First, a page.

Based on my projected trips and the prices as per Disney, the costs would be as follows:

  • March = 2 days x $127.00 = $254.00 + 6.5% tax = $270.51
  • June = 1 day x $125.00 = $125.00 + 6.5% tax = $133.13
  • October = 4 days x $123.00 = $492.00 + 6.5% tax = $523.98
  • Total = $927.62

The renewal rate for a Platinum annual pass, including tax, is $1,012.82. Based purely on admission costs, the pass would be a narrow loser.

But what about the other perks? That depends on how important they are to you and whether or not you'd use them. For me, the 20% merchandise discount is obviously a big one. For my analysis, I'm going to assume I spend $500 per year at WDW on merchandise. A 20% discount would therefore give me $100 in savings. 

The photopass, which costs $150, is a nice perk that I use on occasion, but it's not enough of a thing for me that I'll count it. The dining discounts, I do use. It's hard to quantify, since different restaurants offer different discounts—but I do try to hit Magic Kingdom's Crystal Palace on each trip. They offer a 10% discount. The check for a party of two is around $100, so this is another $10 savings.

As far as parking, I tend to avoid the busses and use my car while on property, but with the skyliner up and running and the $25 per day parking fee, I'll make due with Disney transportation if I have no pass, so not really a save for me.

For hotel discounts, I do like to stay on property at least once and the passholder discounts are generally pretty good. That said, there are usually other discounts offered as well, and I have family with far cheaper Florida resident passes that can get me those discounts anyway. Again, not really a save for me.

So where does this all leave us?

An annual pass at the renewal rate will cost $1,012.82. Day passes for my projected visits will cost $927.62. If you add in $100 in merchandise savings and $10 in dining savings that I'd get with a pass, it brings the pass cost down to $902.82, a savings of $25.

This, my friends, is essentially a draw.

The logical math side of my brain is telling me that it's not worth laying out $2,000 up front for two passes to save only $25, especially when those expected trips aren't in stone. The emotional, I-love-Mickey side of my brain is telling me that if I buy the passes, I get to have a cool passholder magnet on my car and have an excuse to visit more since I wouldn't want to waste all that money.


There is a cool passholder magnet on my car. Photo by Gregg Jacobs.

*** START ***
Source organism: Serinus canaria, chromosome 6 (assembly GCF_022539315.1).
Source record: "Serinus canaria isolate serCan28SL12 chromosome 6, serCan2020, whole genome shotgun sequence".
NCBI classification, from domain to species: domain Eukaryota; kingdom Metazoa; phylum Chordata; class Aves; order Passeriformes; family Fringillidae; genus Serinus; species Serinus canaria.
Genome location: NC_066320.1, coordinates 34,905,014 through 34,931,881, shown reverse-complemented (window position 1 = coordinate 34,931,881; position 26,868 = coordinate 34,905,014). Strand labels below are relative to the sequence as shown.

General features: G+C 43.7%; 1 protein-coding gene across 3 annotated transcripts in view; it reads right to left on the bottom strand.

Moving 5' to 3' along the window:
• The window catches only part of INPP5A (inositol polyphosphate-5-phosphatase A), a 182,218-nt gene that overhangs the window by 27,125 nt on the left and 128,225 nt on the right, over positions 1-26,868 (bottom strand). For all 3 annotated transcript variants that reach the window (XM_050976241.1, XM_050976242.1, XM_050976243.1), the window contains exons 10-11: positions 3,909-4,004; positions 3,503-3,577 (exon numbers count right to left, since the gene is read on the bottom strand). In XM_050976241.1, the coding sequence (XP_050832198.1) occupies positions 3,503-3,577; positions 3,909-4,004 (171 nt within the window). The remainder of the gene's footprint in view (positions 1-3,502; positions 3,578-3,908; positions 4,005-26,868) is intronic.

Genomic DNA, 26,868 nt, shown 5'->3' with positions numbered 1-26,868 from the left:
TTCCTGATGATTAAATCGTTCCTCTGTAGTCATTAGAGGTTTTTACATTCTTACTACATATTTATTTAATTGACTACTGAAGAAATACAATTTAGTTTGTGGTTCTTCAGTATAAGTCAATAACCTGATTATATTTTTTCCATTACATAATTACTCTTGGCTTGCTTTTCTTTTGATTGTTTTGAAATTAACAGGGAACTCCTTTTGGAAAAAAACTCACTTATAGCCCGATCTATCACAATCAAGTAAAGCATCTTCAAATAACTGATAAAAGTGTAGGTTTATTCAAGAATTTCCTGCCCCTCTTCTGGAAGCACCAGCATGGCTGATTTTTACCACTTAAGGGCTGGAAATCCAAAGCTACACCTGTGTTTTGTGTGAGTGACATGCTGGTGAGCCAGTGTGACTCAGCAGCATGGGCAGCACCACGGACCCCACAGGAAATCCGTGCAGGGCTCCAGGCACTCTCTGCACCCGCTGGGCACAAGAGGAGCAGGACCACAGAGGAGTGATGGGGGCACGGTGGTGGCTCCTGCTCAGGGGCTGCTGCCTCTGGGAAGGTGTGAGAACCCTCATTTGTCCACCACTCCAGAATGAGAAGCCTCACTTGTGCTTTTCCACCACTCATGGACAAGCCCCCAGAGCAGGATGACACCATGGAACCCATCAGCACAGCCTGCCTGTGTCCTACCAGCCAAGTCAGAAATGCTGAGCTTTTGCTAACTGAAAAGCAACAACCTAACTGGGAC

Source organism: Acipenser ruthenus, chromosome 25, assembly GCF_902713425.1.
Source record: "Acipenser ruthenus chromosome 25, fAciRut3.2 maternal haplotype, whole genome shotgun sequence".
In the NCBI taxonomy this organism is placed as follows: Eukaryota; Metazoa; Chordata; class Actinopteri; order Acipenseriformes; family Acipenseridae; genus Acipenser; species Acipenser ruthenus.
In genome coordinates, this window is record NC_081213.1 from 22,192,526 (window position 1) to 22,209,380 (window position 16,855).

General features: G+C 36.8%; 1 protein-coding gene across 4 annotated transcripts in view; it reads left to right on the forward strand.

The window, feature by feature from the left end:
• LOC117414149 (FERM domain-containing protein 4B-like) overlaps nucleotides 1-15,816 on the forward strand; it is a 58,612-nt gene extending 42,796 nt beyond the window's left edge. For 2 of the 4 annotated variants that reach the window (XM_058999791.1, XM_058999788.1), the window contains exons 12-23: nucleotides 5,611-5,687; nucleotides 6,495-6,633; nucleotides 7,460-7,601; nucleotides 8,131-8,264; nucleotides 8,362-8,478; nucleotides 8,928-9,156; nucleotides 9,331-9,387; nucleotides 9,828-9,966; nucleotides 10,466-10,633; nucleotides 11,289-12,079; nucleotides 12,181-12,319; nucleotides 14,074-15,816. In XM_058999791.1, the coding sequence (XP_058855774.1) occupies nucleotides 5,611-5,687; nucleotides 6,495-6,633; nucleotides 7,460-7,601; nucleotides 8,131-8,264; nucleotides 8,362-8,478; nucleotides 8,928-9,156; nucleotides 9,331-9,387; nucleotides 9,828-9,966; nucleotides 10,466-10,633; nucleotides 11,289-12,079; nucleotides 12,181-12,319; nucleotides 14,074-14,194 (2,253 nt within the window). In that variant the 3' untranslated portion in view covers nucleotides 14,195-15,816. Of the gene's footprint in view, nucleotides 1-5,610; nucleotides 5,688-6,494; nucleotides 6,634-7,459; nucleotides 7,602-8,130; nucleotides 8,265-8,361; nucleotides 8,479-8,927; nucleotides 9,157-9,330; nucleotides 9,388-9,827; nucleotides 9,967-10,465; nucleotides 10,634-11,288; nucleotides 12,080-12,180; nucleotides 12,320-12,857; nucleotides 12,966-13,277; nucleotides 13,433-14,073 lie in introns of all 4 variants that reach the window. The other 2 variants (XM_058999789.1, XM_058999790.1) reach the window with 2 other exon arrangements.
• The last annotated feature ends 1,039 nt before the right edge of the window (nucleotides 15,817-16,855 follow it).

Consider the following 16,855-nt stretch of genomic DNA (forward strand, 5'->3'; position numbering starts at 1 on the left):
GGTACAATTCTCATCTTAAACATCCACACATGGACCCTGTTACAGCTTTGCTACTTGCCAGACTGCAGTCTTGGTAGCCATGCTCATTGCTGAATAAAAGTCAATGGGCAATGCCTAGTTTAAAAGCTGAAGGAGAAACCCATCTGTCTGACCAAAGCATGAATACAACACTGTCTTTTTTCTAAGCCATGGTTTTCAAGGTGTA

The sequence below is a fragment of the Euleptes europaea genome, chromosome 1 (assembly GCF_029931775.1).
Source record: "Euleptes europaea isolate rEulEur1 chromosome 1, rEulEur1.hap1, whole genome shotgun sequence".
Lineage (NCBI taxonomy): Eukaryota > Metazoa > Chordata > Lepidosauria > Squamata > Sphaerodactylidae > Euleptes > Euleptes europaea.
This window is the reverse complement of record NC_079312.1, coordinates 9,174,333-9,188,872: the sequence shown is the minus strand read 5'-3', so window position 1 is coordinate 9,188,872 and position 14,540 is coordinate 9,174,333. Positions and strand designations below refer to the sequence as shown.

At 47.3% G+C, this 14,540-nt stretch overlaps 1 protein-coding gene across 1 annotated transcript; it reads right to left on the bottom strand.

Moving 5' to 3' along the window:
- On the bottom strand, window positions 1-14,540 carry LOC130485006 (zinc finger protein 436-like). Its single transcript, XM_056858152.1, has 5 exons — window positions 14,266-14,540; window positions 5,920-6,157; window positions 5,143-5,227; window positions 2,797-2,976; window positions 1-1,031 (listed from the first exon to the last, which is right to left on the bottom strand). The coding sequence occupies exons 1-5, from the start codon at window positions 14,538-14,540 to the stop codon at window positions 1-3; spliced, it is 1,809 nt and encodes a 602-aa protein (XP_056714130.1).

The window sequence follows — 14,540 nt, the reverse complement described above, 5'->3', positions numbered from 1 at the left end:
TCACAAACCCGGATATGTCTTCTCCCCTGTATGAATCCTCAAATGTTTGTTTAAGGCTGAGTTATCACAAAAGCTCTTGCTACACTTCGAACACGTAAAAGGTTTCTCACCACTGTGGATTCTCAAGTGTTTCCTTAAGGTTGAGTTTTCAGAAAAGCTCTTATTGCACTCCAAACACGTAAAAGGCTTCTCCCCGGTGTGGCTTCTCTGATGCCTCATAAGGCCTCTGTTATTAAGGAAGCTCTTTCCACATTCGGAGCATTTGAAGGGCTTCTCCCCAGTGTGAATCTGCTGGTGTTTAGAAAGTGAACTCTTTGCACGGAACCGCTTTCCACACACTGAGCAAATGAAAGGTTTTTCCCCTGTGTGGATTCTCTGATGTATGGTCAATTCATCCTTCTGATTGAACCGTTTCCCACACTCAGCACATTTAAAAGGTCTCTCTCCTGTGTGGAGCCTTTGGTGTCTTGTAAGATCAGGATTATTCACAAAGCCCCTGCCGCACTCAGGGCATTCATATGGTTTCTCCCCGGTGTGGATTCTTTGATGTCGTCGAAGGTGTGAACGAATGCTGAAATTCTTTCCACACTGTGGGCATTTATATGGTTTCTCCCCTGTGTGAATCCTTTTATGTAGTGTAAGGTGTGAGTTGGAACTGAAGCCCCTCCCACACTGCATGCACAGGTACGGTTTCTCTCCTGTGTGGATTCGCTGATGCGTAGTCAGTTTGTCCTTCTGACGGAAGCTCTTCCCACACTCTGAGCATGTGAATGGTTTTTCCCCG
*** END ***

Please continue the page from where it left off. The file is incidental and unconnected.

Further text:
So what, dear readers, is my conclusion based on the above? I'm going to shock you all, I think, by telling you that I've decided not to renew my passes. Did the grinchy financial analyst side of my brain win out?  Maybe, though it boiled down to common sense.  

Personally, I think Mickey got a little greedy with the massive price increase. For an out-of-stater like myself who doesn't have a concrete 2020 travel plan yet, it also doesn't make sense. If one of those trips doesn't happen, I've taken a big loss. If I do decide to go more often or stay longer when I do go, the only risk is an extra $150 to buy a pass at the full, non-renewal rate. This isn't even really a risk, since if I don't visit until March as expected, if I renew, I'd be paying for almost three months that I wouldn't be using. If I buy a pass later, even at full price, I could potentially squeeze in another trip at the back end.

Don't get me wrong. I'm still excited about WDW's prospects and will be visiting. I have plenty of shopping and merchandising topics lined up for you for the holidays and 2020. I just send out a notice to my sister that I may be using her for her passholder discounts next year.

Please note, of course, that your mileage may vary. You may visit more or less often or at different times of the year. You may love photopass, and that $150 discount is valuable to you since you'd buy it if you had to. You may spend $10,000 on merchandise each year (you are so lucky!), so that discount alone pays for the entire pass. I encourage you to do you own analysis and take advantage of all options to make what can be a very expensive vacation a little cheaper. 

There are Florida resident discounts and Magic Your Way packages that combine hotels, park admission and meals into once price. They're always offering specials. Mickey, while he likes money, does often offer good discounts, so keep your eyes open and also visit Mouseplanet often. Alan Dalinka has all the discounts listed in his weekly Walt Disney World Resort update.

Here are a few links to help you on your own journey:

The hope in sharing this saga with you is to give a point of reference to those going through a similar decision making process. I'd love to hear about your own stories, thoughts and experiences in planning your own Disney vacations.

Thanks as always for reading and see you next time.

 

Comments

  1. By currence

    I have a couple of thoughts on this. You accurately pointed out that the math is harder this year, because of the dramatic price increase for annual passes, but you don't mention the risk that tickets will have a similar price hike before one or more of your upcoming trips. Back in October 2015 there we a massive annual pass price increase, followed by a huge jump in (peak) ticket prices in February 2016. You also pointed out that you enjoyed being able to pop into Epcot to have lunch with your brother. While I agree that isn't worth $125, was it worth $15? 30? If so, that should be factored into the advantages of having an annual pass. Even if you couldn't have bought a ticket for that price, it did provide a value and should be monetized for your comparisons if you think it might happen again.

    You also mentioned that you go 3-4 times per year, with trips planned for March, June, and October. What about 2021? Will you go at least once between your October 2020 trip and March 2021? If so, why aren't you considering letting this pass expire and buying a new one on your next visit. While you would have to justify the full price of $1,191.74 after tax, that would be a lot easier to do if you had a fourth trip either planned or extremely likely. Another 2 day March trip before a new annual pass expires at the prices you posted would add $270.51 to the ticket costs, for a new total of $1,208.13. So the tickets would then be slightly more expensive than a pass, ignoring potential ticket price increases, annual pass discounts, etc.